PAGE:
". . . But the past does not exist independently from the present. Indeed, the past is only past because there is a present, just as I can point to something over there only because I am here. But nothing is inherently over there or here. In that sense, the past has no content. The past -- or more accurately, pastness -- is a position. Thus, in no way can we identify the past as past." p. 15

". . . But we may want to keep in mind that deeds and words are not as distinguishable as often we presume. History does not belong only to its narrators, professional or amateur. While some of us debate what history is or was, others take it into their own hands." p. 153

Silencing the Past: Power and the Production of History (1995) by Michel-Rolph Trouillot

Saturday, December 22, 2012

Villon Calls This Year's Christmas

At Christmas time, / the dead season, / the wolves live on wind alone, / and people stay inside at home, / on account of the frost, / close to the coals ....

that is from David Georgi's translation of Villon, and that is what it is like here, today.

Plus we have a few flakes sputtering upon that wind, colliding with the shoppers and the walls and sidewalks. Brrrrrrr.

And now we, el V and me, are home, inside, getting warm at the hearth of the steam heat and afro latin Christmas music.

We got all the Christmas Eve shopping for everything completed this afternoon! Which is good, as tomorrow is Socializing, and on Monday afternoon el V must go hang out with Big Name Jazz Writer and help him with something -- while I, I of course, wrestle with the 11 hours of slow cooking the pork butt: 1 1/2 hours per pound at 225 degrees, and another two hours sitting in the oven after the thermometer shows the bone itself has hit 200 degrees. In order that that pork be in a state in which it can be pulled, it has to cook slow and long, and 225 degrees and 9 hours + 2 is a slow and long.

We even found corn bread, since the oven will be in use all Monday. Whole Foods corn bread appears to be lauded even in Texas and other states where people know their cornbread, and they have it here too. The cashier, who is from Austin, gushed when he rang us up: "This is the best cornbread, as good as any my mom ever made."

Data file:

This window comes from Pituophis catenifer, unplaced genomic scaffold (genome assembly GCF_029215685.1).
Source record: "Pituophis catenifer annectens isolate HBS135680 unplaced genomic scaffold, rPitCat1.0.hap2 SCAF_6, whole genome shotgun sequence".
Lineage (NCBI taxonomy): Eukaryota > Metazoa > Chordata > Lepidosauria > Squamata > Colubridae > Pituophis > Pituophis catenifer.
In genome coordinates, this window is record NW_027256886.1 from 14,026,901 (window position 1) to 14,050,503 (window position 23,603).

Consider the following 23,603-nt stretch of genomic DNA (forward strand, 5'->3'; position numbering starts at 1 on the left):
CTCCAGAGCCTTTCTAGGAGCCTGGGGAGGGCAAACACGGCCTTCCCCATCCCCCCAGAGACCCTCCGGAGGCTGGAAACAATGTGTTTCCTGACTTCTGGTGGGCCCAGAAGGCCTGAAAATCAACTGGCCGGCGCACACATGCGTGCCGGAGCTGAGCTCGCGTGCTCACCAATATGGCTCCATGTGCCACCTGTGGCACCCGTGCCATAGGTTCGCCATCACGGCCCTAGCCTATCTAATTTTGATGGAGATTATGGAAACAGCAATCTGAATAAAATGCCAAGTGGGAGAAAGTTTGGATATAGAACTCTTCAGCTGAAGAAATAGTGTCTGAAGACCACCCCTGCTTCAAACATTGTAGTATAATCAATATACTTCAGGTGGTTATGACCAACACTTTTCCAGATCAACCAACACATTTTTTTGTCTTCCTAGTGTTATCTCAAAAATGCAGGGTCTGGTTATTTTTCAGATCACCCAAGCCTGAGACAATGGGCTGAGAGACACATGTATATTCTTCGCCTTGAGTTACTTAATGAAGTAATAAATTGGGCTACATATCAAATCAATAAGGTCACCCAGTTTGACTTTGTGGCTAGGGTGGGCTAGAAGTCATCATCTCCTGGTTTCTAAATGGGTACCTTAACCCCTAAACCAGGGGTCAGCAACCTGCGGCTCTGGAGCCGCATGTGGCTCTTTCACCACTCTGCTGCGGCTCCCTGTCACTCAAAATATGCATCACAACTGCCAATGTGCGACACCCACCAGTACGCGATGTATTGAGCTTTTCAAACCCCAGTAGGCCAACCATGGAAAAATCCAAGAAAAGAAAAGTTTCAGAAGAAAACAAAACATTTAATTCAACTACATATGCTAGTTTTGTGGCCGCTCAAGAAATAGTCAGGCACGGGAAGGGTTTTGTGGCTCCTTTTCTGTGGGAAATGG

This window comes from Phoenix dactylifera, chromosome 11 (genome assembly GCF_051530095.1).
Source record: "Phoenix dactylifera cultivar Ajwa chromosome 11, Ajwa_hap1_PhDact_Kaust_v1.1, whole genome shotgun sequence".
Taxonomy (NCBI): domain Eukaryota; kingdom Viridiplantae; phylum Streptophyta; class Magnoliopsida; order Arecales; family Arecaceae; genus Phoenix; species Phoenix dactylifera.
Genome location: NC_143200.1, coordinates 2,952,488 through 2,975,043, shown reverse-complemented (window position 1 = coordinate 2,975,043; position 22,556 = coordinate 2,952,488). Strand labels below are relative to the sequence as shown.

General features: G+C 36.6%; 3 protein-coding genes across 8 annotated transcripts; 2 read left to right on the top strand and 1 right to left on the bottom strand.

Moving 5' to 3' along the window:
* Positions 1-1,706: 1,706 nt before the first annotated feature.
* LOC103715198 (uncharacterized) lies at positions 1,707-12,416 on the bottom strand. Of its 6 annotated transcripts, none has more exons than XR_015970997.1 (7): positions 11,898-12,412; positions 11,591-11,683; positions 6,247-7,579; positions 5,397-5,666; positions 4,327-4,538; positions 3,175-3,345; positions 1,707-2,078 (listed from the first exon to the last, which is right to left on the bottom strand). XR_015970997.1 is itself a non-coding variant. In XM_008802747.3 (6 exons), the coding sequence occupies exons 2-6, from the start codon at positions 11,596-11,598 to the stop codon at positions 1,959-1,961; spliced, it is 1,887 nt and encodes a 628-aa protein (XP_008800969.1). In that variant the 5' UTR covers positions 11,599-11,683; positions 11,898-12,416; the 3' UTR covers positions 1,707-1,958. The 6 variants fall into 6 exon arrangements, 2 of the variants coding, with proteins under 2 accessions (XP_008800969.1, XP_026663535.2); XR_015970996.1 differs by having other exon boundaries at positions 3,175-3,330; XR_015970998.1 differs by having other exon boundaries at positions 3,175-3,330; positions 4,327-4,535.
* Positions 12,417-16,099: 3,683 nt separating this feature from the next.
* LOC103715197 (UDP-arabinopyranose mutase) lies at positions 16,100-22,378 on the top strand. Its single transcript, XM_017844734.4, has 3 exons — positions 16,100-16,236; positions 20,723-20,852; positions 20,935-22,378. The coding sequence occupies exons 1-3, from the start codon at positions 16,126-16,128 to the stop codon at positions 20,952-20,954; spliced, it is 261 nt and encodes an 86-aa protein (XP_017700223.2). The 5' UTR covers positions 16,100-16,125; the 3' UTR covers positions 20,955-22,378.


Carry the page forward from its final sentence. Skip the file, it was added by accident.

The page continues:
As we got closer to home on this last shopping excursion of the day, I was thinking how nice this was. I have been doing this or something very like it every year since leaving home, and certainly the years we've been married. But I do most of it -- and often all of it -- by myself. This year el V was part of every bit, from planning the menu (meaning he listened to me mull), the shopping for everything, from gifts to the food. And it was so much fun -- particularly when snowflakes skittered, as last evening uptown, and this afternoon. Or, as he put it, not elegantly but concisely, "Well, this is all Christmassy as f*ck" (he is a Louisianan-Texan-New Mexican fellow recall). I'm so glad we got to do this together." Then he says, "I always knew it was a lot of work, but I never really knew before just how much trouble you go to -- you have to plan, and you have to think too."

So I'm feeling pretty good about now. Plus, my brother and my niece? they sent me a B&N gift card which arrived today. You might even say I feel Christmassy as f*ck! And we're having a lot of fun reading David's Villon to each other. What a contemporary he is.

Villon! What a brilliant, unexpected Christmas gift!

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